VA Officials Out Amid Neglect, Abuse Probes
Nearly three months after an 85-year-old veteran died after being scalded in a whirlpool bath at the Claremore Veterans Center, the executive director of the Oklahoma Department of Veterans Affairs has retired and the administrator of the center abruptly resigned.
A veterans affairs official said executive director Martha Spears retired Friday, citing her husband's ongoing medical issues. Claremore Veterans Center administrator Cynthia Adams did not give a reason for her resignation, said Larry Jordan, administrative programs officer at the Department of Veterans Affairs' Claremore division.
Neither Adams nor Spears could be reached for comment.
The War Veterans Commission, which appoints the department's executive director and administers veterans programs in the state, has set an emergency meeting Tuesday in Oklahoma City.
Family members of the man who died, Jay Minter, as well as family of others who have been at the Claremore facility say this is not the first instance of neglect or abuse at the center. A state legislator has created an interim study to review the Department of Veterans Affairs.
Minter's widow, Frances, said she wants people to know about what happened to her husband, whose death was first reported by The Journal Record.
"I'm hoping that through the death of my husband there will be some changes to the system and this never happens again to anybody," she said in an interview with the Tulsa World.
She has filed a tort claim against the Department of Veterans Affairs. The Rogers County district attorney is not filing charges in the case.
An investigation of the incident by the Department of Human Services Adult Protective Services Division substantiated claims of caretaker abuse and caretaker neglect, noting that multiple whirlpools at the center lacked working temperature valves and that employees failed to notify a physician of the injuries or take Minter to the emergency room.
An internal investigation by the Department of Veterans Affairs identified willful negligence and abuse by one nurse and neglect by three additional employees.
A death summary by the center identifies the immediate cause of death as arteriosclerotic cardiovascular disease with thermal burns as a contributing factor. That is at odds with the medical examiner's report, which lists complications of thermal injuries as the cause of death.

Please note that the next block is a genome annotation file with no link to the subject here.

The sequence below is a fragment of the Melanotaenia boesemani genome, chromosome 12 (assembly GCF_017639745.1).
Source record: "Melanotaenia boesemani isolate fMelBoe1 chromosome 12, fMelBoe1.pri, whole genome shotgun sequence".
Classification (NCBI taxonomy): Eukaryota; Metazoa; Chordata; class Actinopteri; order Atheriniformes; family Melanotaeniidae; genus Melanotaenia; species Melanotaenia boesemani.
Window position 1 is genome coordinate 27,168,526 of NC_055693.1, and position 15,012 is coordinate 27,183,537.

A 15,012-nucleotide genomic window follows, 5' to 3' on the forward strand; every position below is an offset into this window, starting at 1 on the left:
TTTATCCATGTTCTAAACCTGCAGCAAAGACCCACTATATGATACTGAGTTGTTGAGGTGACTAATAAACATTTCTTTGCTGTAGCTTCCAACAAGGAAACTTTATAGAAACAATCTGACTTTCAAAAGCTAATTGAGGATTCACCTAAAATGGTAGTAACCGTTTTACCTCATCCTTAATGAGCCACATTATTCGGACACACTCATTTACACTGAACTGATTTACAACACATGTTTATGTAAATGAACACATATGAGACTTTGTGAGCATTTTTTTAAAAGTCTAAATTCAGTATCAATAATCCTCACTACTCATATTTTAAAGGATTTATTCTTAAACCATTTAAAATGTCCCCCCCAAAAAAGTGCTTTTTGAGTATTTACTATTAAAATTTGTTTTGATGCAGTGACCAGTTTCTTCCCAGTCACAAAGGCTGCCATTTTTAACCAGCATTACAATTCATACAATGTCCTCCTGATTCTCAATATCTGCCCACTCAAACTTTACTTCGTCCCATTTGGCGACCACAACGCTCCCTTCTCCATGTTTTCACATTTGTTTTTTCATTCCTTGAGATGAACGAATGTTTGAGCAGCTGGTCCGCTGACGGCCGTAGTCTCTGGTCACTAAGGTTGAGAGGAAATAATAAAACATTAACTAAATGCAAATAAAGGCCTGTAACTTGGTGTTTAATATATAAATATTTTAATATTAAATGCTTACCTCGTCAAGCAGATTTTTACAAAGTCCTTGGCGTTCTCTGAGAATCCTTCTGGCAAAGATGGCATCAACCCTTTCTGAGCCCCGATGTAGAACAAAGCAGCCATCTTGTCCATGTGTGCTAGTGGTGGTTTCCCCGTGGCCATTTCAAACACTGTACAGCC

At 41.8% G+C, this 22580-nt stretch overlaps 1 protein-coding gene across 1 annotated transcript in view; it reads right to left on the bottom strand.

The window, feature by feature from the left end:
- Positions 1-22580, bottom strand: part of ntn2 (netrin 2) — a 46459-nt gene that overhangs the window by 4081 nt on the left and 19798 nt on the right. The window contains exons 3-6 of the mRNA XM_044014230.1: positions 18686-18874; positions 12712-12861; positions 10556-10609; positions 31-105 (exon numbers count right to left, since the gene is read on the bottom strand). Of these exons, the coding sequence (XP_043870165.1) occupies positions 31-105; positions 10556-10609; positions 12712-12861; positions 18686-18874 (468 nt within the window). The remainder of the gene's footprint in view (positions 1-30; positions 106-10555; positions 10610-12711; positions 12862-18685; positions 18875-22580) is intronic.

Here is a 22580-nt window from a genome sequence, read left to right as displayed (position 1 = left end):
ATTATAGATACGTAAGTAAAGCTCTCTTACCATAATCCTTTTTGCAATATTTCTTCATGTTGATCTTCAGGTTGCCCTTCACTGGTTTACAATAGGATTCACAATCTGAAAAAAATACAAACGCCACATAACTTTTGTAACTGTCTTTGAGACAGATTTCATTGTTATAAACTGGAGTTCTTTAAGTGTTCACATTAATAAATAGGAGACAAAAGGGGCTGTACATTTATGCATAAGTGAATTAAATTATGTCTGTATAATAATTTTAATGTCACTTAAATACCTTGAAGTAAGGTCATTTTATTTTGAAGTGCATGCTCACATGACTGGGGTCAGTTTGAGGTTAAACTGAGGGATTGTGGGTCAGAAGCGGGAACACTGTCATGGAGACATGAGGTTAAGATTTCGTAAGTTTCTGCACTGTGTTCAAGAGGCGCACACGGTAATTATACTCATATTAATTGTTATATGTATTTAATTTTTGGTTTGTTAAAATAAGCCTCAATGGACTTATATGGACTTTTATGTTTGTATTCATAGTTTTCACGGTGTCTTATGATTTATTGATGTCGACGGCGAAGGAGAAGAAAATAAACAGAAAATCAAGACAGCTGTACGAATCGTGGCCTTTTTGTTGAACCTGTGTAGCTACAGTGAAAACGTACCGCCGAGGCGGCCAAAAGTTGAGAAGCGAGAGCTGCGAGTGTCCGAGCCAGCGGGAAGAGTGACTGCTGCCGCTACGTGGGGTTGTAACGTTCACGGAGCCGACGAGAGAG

The documents were obtained by the Tulsa World but not released by their respective agencies. Officials with the Department of Veterans Affairs declined to comment further.
The physician assistant who was on call the night of the scalding -- who is also Adams' husband -- announced he was retiring June 1, according to the Journal Record.
Jay and Frances Minter grew up together in a small-town in New Mexico, where their families would attend the same ice cream socials.
Jay Minter was drafted when he turned 18 and served for two years in World War II.
One of his duties during the war was to pick up dead bodies and put them on a truck.
"It was pretty traumatic for him," Frances Minter said.
When he returned from the war, they started dating and were married June 20, 1950.
He suffered from post-traumatic stress disorder, although it wasn't diagnosed until 1992.
By the time he was at the Claremore Veterans Center, he also suffered from Alzheimer's disease, dementia, diabetes and a host of other illnesses and conditions. He was admitted in April 2004.
Documents show that on May 2 at about 4 p.m. Jay Minter was given a bath in a whirlpool that was apparently hotter than the federal guidelines of 115 degrees Fahrenheit.
The nurse giving him the bath said she knew the tub's thermometer wasn't working but she felt the water with her hand and didn't think it was too hot.